Confession: I usually eat lunch at my desk. I know it’s bad for my health (and my keyboard), but sometimes I just want to close my office door and listen to Spotify while scarfing my green curry and veggies. Outside of work I’m constantly on the move—I run every morning—but between 9 a.m. and 5 p.m., I’m a bit of a shut-in. Aside from coffee and bathroom breaks, I’m notoriously desk-bound.
At my last job, a coworker suggested our entire row of cubicles schedule twice daily “plank breaks” in the morning and afternoon to re-energize. For two days, we all diligently heeded our reminder notifications, got out of our desk chairs, and dropped into plank position for one minute. But by day three we were all clicking “ignore” and working through them.
Fast forward to a couple of months ago as I paired yet another packed lunch with Twitter. Feeling guilty, I wondered if I should revive the plank break to offset my sedentary lunchtime. So I pitched this story, set daily reminders for 10:45 a.m. and 3:45 p.m., and vowed to hold plank position for one minute and 30 seconds each time that pesky alarm sounded. Here’s how it went.
I felt super self-conscious at first.
Even though I had the luxury of closing an office door rather than planking in public, I was paranoid that a co-worker would walk past, see my feet sticking out from behind my desk, and rush in to see what the heck was going on. I imagine it’d be a little awkward to explain, “Oh don’t mind me, just planking!” Especially since I’m new here. Luckily nobody seemed to notice—or they just accepted that I was somewhat eccentric.
I learned the value of a minute.
As a regular yoga-doer (bring on the chaturangas!) I thought a minute and a half holding plank was going to be easy-peasy. Boy, was I over-confident. When I did them right, my core quaked, and I’d look desperately at the timer on my iPhone as it counted down to zero—a.k.a. plank freedom. I considered cutting my breaks to one even minute, but I’m not one to back away from a challenge, so I stuck with my original goal ’til the bitter end.
I finally focused on form—and learned how to mix things up.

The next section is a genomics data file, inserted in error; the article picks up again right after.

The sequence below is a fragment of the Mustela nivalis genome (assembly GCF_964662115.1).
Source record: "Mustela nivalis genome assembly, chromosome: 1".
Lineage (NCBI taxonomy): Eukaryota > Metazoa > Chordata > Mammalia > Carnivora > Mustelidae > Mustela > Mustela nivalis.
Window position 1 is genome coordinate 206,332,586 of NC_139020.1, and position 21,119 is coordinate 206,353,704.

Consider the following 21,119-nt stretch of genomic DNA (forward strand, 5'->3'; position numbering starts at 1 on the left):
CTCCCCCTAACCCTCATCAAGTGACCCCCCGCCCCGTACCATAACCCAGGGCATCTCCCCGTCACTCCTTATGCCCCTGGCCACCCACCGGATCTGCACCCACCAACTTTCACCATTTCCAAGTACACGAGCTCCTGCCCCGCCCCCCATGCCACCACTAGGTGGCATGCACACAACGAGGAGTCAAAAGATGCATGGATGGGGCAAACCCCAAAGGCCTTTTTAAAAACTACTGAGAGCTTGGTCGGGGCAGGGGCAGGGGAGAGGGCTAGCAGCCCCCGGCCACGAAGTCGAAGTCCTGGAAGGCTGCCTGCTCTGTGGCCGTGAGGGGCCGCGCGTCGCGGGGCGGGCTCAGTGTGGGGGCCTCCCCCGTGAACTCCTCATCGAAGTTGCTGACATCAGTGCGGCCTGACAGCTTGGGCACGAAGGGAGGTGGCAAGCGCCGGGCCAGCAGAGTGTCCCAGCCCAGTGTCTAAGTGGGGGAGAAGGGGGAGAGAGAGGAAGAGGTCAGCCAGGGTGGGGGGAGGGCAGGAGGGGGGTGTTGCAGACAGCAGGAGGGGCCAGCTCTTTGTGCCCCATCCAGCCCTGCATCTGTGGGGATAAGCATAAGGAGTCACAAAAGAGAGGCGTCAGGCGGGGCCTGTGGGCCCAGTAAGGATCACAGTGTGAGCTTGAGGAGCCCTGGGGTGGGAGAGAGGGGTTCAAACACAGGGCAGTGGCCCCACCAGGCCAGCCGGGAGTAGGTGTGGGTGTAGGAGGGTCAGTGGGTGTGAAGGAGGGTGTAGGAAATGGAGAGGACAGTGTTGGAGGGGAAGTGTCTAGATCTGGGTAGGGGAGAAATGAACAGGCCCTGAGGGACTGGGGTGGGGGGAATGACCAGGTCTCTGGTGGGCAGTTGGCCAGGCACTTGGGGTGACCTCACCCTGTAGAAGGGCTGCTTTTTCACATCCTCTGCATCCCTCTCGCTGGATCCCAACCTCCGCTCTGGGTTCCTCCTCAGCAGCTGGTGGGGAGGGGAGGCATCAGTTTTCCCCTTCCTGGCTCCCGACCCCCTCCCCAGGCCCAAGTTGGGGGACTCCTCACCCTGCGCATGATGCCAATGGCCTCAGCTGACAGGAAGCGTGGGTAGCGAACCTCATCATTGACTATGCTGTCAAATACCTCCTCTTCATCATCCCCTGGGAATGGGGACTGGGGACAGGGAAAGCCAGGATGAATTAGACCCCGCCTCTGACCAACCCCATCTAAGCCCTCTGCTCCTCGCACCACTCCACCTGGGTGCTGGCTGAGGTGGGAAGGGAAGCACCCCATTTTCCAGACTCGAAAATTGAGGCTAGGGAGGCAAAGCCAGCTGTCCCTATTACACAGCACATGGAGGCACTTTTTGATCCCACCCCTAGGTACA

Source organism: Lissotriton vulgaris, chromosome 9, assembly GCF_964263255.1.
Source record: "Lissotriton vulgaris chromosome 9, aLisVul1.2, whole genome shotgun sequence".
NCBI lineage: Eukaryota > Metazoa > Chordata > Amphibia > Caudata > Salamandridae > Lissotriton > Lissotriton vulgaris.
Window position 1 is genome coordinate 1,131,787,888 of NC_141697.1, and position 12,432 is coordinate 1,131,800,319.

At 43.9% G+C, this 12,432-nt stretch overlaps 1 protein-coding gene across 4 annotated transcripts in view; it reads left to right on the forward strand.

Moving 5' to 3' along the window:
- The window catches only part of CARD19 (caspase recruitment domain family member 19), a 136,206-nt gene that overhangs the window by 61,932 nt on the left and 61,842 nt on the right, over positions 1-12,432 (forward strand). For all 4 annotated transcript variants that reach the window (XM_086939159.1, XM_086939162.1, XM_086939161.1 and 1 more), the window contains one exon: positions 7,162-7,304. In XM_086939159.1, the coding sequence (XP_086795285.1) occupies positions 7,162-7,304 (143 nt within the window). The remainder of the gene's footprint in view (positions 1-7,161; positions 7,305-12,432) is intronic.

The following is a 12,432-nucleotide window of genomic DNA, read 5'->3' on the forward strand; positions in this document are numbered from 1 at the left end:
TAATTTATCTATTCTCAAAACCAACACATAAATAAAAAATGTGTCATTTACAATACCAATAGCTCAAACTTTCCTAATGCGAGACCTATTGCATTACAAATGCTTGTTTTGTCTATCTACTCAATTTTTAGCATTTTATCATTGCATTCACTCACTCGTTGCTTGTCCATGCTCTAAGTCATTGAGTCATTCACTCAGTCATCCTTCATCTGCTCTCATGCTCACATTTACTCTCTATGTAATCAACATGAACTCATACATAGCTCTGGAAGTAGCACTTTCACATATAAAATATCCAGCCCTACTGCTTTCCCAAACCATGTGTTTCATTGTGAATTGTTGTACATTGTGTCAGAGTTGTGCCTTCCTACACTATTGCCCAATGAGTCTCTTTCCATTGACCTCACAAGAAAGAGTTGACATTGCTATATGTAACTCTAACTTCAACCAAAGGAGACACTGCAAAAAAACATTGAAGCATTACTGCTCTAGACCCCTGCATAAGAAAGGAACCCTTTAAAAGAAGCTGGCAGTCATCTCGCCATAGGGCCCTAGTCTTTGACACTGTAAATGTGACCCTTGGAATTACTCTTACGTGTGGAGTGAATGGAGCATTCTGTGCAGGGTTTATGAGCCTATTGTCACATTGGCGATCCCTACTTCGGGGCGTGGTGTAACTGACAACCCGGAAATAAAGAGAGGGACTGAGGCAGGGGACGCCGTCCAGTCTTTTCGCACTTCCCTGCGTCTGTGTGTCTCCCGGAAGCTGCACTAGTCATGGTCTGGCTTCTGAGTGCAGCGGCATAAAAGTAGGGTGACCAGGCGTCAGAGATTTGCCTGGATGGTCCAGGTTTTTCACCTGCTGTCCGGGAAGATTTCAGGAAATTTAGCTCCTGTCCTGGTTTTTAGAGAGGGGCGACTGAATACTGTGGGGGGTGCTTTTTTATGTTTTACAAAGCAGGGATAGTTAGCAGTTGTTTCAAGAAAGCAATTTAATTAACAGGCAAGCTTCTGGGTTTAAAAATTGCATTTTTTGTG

I’m still far from perfect plank position, but trying to take photos for this experiment pointed out the flaws in my form: an arched back, dropped hips, a craned neck, rounded shoulders, all the usual suspects. With each workday, I strived to improve. Of course, the basic plank or forearm planks got boring day after day, so I spiced things up with side or raised leg planks. Jillian Michaels would be so proud.
I hit snooze…a lot.
It’s in my nature—I’m a three-snoozes-a-morning kind of girl—and I found myself doing the same thing when notifications popped up on my computer screen during work. Sometimes I’d delay the plank break to finish a task, but oftentimes I was just dragging my feet because that’s what I do. But whenever I finally got out of my seat and down on two hands, I always felt better afterward.
I found a plank buddy.
Remember that whole dragging my feet thing? It was so much easier to stay motivated when a coworker dropped by to join me. I got into the habit of inviting a friend for one of my sessions each day, and it was fun using that time to dissect character development in Stranger Things or catch up on what we each did over the weekend. Plus, it was nice to know that I wasn’t struggling through this alone.
I craved cardio.
I’m a running, hiking, biking sort, which is why you’ll rarely see me in the gym working out. Holding a stationary pose often bored me, and I found myself wishing I’d signed up for jumping jack breaks instead. Sometimes I’d do mountain climbers from plank pose when I was feeling antsy.
I felt re-energized and stronger.
As I ended each plank break with a good stretch in downward-facing dog, I could literally feel all that tension from sitting in my desk chair release. I was surprised by the jolt of energy I felt from such a short spurt of physical exertion, and it inspired me to move around more in other small ways, like taking trips to a bathroom on another floor or doubling my coffee breaks (oops). Not only that, but my abs strengthened. I didn’t quite realize it until the final week, when my plank hold felt considerably easier than during week one. Though I didn’t see a difference, I could feel it.
I might not continue daily plank breaks, but this exercise in willpower has inspired me to do something, anything, more often throughout the workday. Yesterday I did 10 jumping jacks when I was feeling restless, and sometimes I’ll shut my office door now to cycle through a sun salutation or two. When I’m done feeling so over-planked, I might even just drop down and give another minute-thirty.
This article was originally published by Prevention magazine.
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